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Southwest Airplane Airfare Sale

Southwest Bumps Overbooking

Southwest is getting out of the overbooking game. Following the recent “incident” involving United Airlines, Southwest will heretofore only sell as many tickets as it has seats.

According to Southwest CEO Gary Kelly, this decision has been in the works for years.  The airline has “been taking steps over the last several years to prepare ourselves for this,” he said. Spokesperson Brandy King told Today in the Sky that Southwest will “no longer have a need to overbook” when it launches a new reservations system on May 9. King says the airline has made improvements behind the scenes that allow it to more accurately forecast inventory.

Crucially, this doesn’t mean Southwest will never again have an overbooked flight. Instead, Southwest will end the practice of overbooking, meaning it will no longer bake oversold flights into it’s revenue management system. Airlines use overbooking to protect themselves against cancellations and other factors that might affect capacity and, subsequently, revenue.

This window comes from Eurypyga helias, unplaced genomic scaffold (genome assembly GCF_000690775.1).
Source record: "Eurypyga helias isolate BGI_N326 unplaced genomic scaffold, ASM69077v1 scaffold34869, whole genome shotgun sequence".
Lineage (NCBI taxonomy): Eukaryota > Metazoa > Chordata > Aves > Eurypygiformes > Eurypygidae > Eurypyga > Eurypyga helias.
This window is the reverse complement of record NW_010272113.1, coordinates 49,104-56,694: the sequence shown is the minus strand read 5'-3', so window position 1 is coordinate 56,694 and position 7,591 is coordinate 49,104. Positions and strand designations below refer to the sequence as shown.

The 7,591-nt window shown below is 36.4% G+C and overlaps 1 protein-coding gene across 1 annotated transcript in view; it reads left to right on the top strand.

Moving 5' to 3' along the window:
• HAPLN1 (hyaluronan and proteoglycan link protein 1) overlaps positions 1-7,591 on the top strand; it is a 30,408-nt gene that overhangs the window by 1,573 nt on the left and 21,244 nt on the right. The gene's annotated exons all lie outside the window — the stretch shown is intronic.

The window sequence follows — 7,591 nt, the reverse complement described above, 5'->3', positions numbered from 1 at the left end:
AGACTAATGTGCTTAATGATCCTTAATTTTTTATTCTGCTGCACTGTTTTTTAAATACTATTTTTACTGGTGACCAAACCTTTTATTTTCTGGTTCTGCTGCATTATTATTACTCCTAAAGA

King did say that “operational challenges” may occasionally force the carrier to ask for volunteers to take alternative flights. But “overbooking … in advance will be off the table as a consideration.” What those “operational challenges” may be is anyone’s guess, but Southwest is clearly hedging here and, wisely, not promising more than it can deliver.

For travelers on Southwest, this is obviously a win. Involuntary bumping is rare, but travelers experience an outsized impact due to the sheer inconvenience. But the DOT reports that only 8,955 of the 164,615,313 passengers who flew between October and December 2016 were involuntarily bumped.

The hope is that more airlines follow suit. It seems everyone wins: passengers no longer deal with the inconvenience, and airlines, if they follow Southwest’s approach, gain stability in their inventory (not to mention, it would be good PR). And if one of the largest carriers in the country can do it, why not others?

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